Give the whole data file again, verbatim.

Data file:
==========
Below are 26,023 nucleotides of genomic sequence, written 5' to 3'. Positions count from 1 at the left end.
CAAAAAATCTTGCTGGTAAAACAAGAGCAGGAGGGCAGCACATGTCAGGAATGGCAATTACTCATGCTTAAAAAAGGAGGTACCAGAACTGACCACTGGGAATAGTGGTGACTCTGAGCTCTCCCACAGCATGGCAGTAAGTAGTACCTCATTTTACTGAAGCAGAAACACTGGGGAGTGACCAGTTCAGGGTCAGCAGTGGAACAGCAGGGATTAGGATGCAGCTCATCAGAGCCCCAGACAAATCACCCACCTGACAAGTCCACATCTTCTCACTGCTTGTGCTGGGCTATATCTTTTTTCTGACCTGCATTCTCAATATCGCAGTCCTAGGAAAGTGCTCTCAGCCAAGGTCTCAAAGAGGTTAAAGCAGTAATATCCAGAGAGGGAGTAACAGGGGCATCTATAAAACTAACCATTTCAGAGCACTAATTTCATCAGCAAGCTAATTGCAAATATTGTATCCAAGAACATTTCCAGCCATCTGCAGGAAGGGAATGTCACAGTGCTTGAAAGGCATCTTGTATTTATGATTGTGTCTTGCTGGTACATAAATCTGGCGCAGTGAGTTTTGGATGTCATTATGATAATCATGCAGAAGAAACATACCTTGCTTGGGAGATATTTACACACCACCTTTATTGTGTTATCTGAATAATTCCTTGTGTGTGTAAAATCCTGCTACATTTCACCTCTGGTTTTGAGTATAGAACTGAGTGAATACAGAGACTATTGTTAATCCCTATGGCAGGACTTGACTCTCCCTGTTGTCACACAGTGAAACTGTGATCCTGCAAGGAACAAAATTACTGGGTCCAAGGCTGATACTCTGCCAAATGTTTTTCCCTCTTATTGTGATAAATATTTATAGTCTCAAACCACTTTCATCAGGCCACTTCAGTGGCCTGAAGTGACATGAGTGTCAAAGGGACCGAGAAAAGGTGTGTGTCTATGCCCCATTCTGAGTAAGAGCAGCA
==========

Below are 26,023 nucleotides of genomic sequence, written 5' to 3'. Positions count from 1 at the left end.
CAAAAAATCTTGCTGGTAAAACAAGAGCAGGAGGGCAGCACATGTCAGGAATGGCAATTACTCATGCTTAAAAAAGGAGGTACCAGAACTGACCACTGGGAATAGTGGTGACTCTGAGCTCTCCCACAGCATGGCAGTAAGTAGTACCTCATTTTACTGAAGCAGAAACACTGGGGAGTGACCAGTTCAGGGTCAGCAGTGGAACAGCAGGGATTAGGATGCAGCTCATCAGAGCCCCAGACAAATCACCCACCTGACAAGTCCACATCTTCTCACTGCTTGTGCTGGGCTATATCTTTTTTCTGACCTGCATTCTCAATATCGCAGTCCTAGGAAAGTGCTCTCAGCCAAGGTCTCAAAGAGGTTAAAGCAGTAATATCCAGAGAGGGAGTAACAGGGGCATCTATAAAACTAACCATTTCAGAGCACTAATTTCATCAGCAAGCTAATTGCAAATATTGTATCCAAGAACATTTCCAGCCATCTGCAGGAAGGGAATGTCACAGTGCTTGAAAGGCATCTTGTATTTATGATTGTGTCTTGCTGGTACATAAATCTGGCGCAGTGAGTTTTGGATGTCATTATGATAATCATGCAGAAGAAACATACCTTGCTTGGGAGATATTTACACACCACCTTTATTGTGTTATCTGAATAATTCCTTGTGTGTGTAAAATCCTGCTACATTTCACCTCTGGTTTTGAGTATAGAACTGAGTGAATACAGAGACTATTGTTAATCCCTATGGCAGGACTTGACTCTCCCTGTTGTCACACAGTGAAACTGTGATCCTGCAAGGAACAAAATTACTGGGTCCAAGGCTGATACTCTGCCAAATGTTTTTCCCTCTTATTGTGATAAATATTTATAGTCTCAAACCACTTTCATCAGGCCACTTCAGTGGCCTGAAGTGACATGAGTGTCAAAGGGACCGAGAAAAGGTGTGTGTCTATGCCCCATTCTGAGTAAGAGCAGCA